Letter | Published:

The eyes of Tullimonstrum reveal a vertebrate affinity

Nature volume 532, pages 500503 (28 April 2016) | Download Citation

Abstract

Tullimonstrum gregarium is an iconic soft-bodied fossil from the Carboniferous Mazon Creek Lagerstätte (Illinois, USA)1. Despite a large number of specimens and distinct anatomy, various analyses over the past five decades have failed to determine the phylogenetic affinities of the ‘Tully monster’, and although it has been allied to such disparate phyla as the Mollusca2, Annelida3,4 or Chordata5, it remains enigmatic1,2,3,4,5. The nature and phylogenetic affinities of Tullimonstrum have defied confident systematic placement because none of its preserved anatomy provides unequivocal evidence of homology, without which comparative analysis fails. Here we show that the eyes of Tullimonstrum possess ultrastructural details indicating homology with vertebrate eyes. Anatomical analysis using scanning electron microscopy reveals that the eyes of Tullimonstrum preserve a retina defined by a thick sheet comprising distinct layers of spheroidal and cylindrical melanosomes. Time-of-flight secondary ion mass spectrometry and multivariate statistics provide further evidence that these microbodies are melanosomes. A range of animals have melanin in their eyes, but the possession of melanosomes of two distinct morphologies arranged in layers, forming retinal pigment epithelium, is a synapomorphy of vertebrates. Our analysis indicates that in addition to evidence of colour patterning6, ecology7 and thermoregulation8, fossil melanosomes can also carry a phylogenetic signal. Identification in Tullimonstrum of spheroidal and cylindrical melanosomes forming the remains of retinal pigment epithelium indicates that it is a vertebrate; considering its body parts in this new light suggests it was an anatomically unusual member of total group Vertebrata.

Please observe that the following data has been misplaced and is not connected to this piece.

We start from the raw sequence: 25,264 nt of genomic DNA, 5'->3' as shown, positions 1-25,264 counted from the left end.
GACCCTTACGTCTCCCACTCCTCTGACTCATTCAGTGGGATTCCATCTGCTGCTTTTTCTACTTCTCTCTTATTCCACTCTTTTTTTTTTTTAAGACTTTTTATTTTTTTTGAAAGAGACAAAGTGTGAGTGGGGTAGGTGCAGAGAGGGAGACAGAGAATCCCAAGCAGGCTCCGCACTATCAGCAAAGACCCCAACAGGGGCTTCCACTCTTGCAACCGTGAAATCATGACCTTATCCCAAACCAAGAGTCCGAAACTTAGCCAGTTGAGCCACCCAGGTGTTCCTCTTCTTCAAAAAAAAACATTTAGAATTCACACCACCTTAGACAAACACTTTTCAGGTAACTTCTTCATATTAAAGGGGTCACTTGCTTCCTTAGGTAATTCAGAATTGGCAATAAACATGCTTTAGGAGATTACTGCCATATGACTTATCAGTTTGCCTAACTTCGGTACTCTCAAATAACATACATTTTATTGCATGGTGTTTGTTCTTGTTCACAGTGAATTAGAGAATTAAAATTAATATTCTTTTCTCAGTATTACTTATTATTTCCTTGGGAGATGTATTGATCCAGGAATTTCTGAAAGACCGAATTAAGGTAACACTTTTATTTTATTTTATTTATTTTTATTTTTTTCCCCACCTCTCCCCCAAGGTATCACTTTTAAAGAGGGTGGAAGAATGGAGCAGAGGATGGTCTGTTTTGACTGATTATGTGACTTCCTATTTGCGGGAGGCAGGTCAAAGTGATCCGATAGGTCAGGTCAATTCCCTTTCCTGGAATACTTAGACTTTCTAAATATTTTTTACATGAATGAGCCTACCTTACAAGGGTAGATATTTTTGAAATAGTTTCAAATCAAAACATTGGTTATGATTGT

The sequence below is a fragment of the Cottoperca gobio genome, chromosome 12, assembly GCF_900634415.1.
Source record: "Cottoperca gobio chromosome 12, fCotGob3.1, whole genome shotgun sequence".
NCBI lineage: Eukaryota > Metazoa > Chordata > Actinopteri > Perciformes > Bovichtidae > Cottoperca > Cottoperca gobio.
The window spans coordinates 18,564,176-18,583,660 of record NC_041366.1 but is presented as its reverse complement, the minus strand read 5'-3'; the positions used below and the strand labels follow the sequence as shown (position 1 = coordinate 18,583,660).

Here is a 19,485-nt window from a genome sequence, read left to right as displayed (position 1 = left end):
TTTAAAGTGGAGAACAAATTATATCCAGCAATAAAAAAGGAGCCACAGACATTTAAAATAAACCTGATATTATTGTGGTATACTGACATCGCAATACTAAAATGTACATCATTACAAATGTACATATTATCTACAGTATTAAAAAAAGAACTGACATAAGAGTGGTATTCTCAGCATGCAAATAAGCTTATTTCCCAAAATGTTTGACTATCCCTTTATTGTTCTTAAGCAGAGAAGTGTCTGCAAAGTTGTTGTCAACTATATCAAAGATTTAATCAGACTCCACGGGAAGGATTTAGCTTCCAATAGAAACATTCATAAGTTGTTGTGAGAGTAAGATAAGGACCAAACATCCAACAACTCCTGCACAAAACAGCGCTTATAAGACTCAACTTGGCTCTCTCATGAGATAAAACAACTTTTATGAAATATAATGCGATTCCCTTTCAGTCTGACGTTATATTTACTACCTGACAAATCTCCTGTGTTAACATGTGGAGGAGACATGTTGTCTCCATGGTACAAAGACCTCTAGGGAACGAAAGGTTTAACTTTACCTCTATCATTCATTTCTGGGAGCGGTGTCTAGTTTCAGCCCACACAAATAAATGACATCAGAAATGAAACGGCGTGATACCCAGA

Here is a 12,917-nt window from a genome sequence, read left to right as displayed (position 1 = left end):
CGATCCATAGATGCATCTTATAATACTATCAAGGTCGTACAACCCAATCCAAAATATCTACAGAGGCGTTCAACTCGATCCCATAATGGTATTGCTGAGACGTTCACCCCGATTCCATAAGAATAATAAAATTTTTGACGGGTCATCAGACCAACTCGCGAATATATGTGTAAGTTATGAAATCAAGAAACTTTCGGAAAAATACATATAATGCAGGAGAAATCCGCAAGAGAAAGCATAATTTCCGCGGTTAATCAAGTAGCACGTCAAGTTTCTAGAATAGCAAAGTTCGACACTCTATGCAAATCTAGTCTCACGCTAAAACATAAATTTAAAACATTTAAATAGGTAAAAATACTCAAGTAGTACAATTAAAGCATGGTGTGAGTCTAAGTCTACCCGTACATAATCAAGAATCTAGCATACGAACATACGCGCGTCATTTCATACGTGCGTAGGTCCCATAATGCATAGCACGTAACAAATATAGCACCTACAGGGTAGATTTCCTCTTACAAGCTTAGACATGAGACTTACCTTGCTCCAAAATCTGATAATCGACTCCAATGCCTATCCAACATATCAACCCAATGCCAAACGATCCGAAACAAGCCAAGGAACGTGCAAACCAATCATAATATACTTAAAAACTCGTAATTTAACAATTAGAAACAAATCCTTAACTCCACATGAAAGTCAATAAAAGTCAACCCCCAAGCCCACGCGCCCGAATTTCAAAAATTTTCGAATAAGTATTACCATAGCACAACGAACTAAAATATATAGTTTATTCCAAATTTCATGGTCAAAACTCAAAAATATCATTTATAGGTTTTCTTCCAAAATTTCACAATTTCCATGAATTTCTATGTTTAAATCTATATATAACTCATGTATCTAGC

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Acknowledgements

W. Simpson, P. Mayer, S. Williams, D. Rudkin and K. Seymour are thanked for specimen access and loans. Funding was through a Natural Environment Research Council studentship P14DF19 (to T.C.) and grant NE/K004557/1 (to M.A.P. and S.E.G.). We also acknowledge the National Science Foundation grant DMR-0923096 used to purchase the TOF–SIMS instrument at Texas Materials Institute, UTA. D. Murdock, C. Nedza, S. Wentges and A. Clements are thanked for proofreading. S. Furzeland is thanked for scanning electron microscope optimization. P. Smith is thanked for Adobe Illustrator tutorials.

Author information

Affiliations

  1. Department of Geology, University of Leicester, Leicester LE1 7RH, UK

    • Thomas Clements
    • , Mark A. Purnell
    •  & Sarah E. Gabbott
  2. Texas Materials Institute, The University of Texas at Austin, Austin, Texas 78712, USA

    • Andrei Dolocan
  3. School of Earth Sciences, University of Bristol, Bristol BS8 1RJ, UK

    • Peter Martin
    •  & Jakob Vinther
  4. Interface Analysis Centre, HH Wills Physics Laboratory, University of Bristol, Bristol BS8 1TQ, UK

    • Peter Martin
  5. School of Biological Sciences, University of Bristol, Bristol BS8 1TQ, UK

    • Jakob Vinther

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Contributions

S.E.G. and M.A.P. conceived the research programme of which this work is part. S.E.G., J.V. and T.C. designed and performed research. S.E.G., T.C., J.V., M.A.P. and A.D. wrote the manuscript. A.D. and J.V. undertook TOF–SIM analyses and interpretation. J.V., A.D. and M.A.P. conducted PCA. S.E.G., T.C., J.V. and P.M. operated and optimized the scanning electron microscope.

Competing interests

The authors declare no competing financial interests.

Corresponding authors

Correspondence to Jakob Vinther or Sarah E. Gabbott.

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https://doi.org/10.1038/nature17647

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